• Germany’s green hydrogen strategy includes a $10 billion budget – multiple times the current German hydrogen market, but still a small portion of the country’s overall electric energy sector.
  • The EU is backing e-mobility subsidies, with a plan worth $91 billion – 250% of the EU's electric vehicle market (worth $37 billion in 2019, according to estimates by Allied Market research).

Where next?

Strengthening the recovery through stimulus measures relies on how and how fast resources are allocated. Here are three actions chemical sector leaders can take:

1. Build infrastructure to support more resilient and more sustainable socioeconomic systems. With 83% of consumers saying it’s important for companies to design products that can be reused, recycled and never go to a landfill, the chemical industry needs to tackle the huge infrastructure investment that is the foundation of its transformation towards greater sustainability. For example, the transition to a circular economy requires investment to encourage greater transparency in waste streams (circular track and trace), establish end-of-life collection systems for further material classes, develop chemical recycling processes, and build the necessary physical assets. This can only be achieved by collaborating in regional clusters, which represent ideal opportunities for stimulus support.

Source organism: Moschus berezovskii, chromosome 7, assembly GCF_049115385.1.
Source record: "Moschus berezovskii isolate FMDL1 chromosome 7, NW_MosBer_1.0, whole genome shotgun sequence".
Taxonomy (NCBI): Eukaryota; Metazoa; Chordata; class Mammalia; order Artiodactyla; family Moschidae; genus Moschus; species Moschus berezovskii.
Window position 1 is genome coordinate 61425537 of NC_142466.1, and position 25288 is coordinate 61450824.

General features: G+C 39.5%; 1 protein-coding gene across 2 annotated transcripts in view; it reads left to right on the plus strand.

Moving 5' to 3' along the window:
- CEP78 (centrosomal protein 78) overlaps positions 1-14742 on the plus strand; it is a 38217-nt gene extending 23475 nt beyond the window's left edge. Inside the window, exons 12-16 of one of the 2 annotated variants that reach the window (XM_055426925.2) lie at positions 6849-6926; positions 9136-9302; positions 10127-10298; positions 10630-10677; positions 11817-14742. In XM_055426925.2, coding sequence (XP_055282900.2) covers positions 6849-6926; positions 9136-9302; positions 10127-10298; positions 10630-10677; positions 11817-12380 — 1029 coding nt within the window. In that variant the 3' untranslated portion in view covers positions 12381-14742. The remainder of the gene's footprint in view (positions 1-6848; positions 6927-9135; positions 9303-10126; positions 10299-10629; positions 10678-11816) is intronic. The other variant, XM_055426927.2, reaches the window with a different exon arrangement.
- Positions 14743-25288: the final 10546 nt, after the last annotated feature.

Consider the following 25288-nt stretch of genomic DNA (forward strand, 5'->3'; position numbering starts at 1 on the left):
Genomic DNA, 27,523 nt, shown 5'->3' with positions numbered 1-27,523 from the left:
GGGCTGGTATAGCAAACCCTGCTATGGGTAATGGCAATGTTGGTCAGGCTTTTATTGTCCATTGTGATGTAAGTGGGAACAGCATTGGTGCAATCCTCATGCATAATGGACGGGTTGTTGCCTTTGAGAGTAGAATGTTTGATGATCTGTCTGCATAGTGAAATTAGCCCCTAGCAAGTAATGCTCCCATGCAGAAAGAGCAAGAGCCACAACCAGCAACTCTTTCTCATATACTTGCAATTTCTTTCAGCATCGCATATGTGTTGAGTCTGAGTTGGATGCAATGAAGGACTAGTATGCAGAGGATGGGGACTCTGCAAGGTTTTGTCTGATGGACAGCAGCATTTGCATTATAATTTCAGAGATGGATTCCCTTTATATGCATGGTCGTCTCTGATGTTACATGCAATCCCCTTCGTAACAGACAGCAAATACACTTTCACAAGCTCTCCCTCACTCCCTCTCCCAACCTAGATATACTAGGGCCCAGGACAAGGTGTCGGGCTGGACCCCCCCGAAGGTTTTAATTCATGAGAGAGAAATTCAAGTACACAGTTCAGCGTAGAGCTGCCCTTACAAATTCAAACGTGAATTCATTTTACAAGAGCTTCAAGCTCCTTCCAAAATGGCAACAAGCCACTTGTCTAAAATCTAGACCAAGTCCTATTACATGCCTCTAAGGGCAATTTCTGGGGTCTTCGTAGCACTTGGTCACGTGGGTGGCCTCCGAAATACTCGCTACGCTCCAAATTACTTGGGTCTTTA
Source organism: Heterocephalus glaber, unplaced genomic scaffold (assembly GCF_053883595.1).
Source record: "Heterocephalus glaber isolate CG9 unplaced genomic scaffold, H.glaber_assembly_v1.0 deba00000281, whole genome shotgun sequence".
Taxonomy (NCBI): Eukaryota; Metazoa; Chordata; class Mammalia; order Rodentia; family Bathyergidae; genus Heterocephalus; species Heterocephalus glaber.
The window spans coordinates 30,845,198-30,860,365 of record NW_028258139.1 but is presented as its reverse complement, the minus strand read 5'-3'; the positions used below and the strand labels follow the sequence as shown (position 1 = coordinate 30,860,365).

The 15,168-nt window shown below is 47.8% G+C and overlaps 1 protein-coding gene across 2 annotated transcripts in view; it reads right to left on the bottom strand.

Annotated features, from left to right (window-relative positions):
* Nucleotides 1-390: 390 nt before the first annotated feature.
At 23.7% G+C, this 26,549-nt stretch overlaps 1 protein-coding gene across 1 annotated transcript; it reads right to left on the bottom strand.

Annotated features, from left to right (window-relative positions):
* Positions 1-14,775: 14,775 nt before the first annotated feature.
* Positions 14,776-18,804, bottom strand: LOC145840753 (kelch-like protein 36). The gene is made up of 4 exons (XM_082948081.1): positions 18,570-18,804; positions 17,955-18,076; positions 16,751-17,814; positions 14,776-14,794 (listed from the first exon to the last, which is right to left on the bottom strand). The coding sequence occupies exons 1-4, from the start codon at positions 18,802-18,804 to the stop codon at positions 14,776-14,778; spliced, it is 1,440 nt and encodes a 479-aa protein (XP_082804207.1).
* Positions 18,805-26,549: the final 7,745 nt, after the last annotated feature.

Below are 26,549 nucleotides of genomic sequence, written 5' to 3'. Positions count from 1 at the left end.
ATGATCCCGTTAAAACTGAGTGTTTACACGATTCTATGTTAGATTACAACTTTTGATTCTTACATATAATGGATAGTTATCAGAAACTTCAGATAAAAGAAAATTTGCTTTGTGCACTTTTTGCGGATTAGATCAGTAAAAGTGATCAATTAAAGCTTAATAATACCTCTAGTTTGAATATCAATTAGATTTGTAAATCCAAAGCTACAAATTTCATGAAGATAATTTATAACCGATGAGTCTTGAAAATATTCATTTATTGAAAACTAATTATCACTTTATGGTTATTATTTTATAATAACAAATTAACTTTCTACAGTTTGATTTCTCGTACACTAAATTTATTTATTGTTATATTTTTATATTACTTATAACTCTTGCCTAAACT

2. Leverage stimulus packages to innovate and support broader sustainability goals. The chemicals industry has an opportunity to engage with policy-makers and demonstrate their essential contribution to realize ambitious policy goals. As an example, industry innovators may further support the transition to cleaner mobility. The industry already provides a range of solutions that make transport more energy efficient. The future of mobility, with fleets of autonomous and/or electric vehicles, may require a new spectrum of materials and chemicals to make everything from batteries to simplified powertrains and customizable interiors. The contribution of the sector to the development of advanced biofuels, green hydrogen, sustainable battery materials or recycling technologies will be crucial to enabling this transition.

3.Stimulate a new wave of innovation through a collaborative ecosystem. By engaging with value chain partners, governments and start-ups, the chemical industry can build an ecosystem that drives the next wave of innovation. To make this happen, chemical leaders can partner with start-ups to tap into new sources of (digital) innovation. For example, in the recycling space alone, there are hundreds of relevant start-ups across the world that are working with new technologies – but these cannot scale without additional funding.The time is ripe for a new wave of corporate and public venturing to accelerate the process of bringing these technologies to the market.

Build back better

The chemical industry has navigated crises before through diligent fixed-cost restructuring, level-headed portfolio management, and applying a 'lean lens' to its processes. Now there is an opportunity to show how people and planet are the real drivers for business. By capitalizing on cross-sector innovation and collaboration, the chemical industry can not only build back better, but also secure its role in the post-COVID era with its improved products, services and technologies.

This blog was written with contributions from Simonetta Rima (World Economic Forum), Simone Paes (Accenture), David Apel (Accenture) and Bernd Elser (Accenture).